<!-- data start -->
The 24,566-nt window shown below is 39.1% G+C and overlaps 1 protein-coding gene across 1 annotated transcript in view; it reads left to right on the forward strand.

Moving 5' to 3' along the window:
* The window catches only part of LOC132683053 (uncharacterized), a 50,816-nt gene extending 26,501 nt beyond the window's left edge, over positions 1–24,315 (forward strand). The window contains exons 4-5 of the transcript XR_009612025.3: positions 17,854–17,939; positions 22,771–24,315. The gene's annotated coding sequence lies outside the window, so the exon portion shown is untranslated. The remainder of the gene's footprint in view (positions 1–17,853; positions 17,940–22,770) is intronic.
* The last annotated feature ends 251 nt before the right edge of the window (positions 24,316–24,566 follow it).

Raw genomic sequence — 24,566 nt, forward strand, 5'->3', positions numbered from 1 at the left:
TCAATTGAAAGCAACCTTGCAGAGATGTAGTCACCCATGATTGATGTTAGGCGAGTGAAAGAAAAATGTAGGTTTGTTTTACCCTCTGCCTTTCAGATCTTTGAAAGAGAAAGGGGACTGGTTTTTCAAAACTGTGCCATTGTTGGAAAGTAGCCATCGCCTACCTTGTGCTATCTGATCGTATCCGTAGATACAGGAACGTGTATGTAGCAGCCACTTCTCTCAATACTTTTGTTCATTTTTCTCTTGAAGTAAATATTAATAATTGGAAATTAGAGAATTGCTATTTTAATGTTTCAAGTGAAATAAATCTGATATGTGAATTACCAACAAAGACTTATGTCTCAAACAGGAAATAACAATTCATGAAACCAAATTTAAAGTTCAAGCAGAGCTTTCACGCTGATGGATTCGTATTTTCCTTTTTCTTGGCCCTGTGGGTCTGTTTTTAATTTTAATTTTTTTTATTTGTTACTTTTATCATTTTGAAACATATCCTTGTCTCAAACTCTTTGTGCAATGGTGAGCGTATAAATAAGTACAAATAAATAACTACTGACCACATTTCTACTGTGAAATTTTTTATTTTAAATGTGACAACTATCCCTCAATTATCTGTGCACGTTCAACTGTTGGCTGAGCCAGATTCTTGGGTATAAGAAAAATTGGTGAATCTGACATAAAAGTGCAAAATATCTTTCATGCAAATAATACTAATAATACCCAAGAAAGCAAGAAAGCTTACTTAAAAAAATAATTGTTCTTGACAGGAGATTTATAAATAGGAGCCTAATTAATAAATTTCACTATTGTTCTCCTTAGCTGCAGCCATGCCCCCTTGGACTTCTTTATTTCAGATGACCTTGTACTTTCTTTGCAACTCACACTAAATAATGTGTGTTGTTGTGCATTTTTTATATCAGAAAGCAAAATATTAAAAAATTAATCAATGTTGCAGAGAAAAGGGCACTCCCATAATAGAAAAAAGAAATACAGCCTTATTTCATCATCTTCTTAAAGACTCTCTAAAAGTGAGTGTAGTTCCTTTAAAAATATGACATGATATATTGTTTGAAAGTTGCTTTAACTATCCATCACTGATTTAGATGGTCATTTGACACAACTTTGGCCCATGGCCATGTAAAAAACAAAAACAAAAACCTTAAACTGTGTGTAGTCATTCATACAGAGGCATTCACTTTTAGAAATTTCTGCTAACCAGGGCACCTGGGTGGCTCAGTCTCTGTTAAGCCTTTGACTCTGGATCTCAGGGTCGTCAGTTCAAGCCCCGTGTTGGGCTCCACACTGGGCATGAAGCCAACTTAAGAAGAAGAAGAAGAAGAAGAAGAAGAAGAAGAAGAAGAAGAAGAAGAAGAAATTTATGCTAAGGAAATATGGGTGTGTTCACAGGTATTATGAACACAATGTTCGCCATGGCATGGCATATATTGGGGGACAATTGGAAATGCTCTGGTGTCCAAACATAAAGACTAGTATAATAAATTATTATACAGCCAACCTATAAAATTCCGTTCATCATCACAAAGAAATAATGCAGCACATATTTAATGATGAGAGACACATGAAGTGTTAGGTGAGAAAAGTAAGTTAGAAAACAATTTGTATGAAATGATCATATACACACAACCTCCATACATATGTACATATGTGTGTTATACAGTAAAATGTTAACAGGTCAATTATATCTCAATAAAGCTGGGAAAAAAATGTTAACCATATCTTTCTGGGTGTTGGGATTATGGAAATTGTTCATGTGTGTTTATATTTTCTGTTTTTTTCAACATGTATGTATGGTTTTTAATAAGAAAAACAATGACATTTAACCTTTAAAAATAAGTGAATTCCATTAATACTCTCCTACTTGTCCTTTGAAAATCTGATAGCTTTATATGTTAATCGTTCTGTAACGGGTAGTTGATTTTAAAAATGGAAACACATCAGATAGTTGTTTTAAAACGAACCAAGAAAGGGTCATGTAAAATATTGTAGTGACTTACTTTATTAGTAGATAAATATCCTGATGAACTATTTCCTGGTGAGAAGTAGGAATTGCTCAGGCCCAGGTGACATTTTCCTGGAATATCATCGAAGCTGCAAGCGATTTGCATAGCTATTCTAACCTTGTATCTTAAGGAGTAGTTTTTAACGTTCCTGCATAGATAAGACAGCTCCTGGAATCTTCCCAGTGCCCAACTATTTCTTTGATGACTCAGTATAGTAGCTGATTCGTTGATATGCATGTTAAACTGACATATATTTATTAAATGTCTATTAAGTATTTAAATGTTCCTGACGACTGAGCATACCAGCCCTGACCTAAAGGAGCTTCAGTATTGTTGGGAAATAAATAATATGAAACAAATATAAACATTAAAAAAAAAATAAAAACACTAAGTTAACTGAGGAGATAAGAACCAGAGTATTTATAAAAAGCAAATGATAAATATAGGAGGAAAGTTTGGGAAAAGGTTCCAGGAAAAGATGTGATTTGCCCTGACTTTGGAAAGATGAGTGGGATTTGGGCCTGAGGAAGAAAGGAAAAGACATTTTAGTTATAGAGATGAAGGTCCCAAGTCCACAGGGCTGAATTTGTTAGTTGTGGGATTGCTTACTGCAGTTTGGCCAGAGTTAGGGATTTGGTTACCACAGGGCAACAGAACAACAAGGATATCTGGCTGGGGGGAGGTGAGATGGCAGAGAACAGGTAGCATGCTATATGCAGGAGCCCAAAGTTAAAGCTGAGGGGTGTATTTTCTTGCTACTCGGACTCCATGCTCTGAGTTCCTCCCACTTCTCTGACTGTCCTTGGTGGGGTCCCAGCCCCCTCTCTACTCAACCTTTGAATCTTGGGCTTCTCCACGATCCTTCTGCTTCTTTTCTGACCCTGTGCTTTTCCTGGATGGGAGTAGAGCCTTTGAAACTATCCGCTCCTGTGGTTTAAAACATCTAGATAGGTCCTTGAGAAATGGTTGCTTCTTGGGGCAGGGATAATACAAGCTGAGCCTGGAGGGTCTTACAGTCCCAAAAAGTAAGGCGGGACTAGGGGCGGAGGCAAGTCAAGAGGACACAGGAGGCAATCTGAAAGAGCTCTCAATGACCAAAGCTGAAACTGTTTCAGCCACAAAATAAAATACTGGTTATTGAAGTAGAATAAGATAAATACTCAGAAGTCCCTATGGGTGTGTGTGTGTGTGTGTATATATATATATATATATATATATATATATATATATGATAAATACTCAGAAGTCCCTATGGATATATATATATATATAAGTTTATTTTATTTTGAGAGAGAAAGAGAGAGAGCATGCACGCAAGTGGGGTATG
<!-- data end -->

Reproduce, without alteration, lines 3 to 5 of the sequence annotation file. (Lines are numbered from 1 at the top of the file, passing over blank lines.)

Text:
* The window catches only part of LOC132683053 (uncharacterized), a 50,816-nt gene extending 26,501 nt beyond the window's left edge, over positions 1–24,315 (forward strand). The window contains exons 4-5 of the transcript XR_009612025.3: positions 17,854–17,939; positions 22,771–24,315. The gene's annotated coding sequence lies outside the window, so the exon portion shown is untranslated. The remainder of the gene's footprint in view (positions 1–17,853; positions 17,940–22,770) is intronic.
* The last annotated feature ends 251 nt before the right edge of the window (positions 24,316–24,566 follow it).

Raw genomic sequence — 24,566 nt, forward strand, 5'->3', positions numbered from 1 at the left: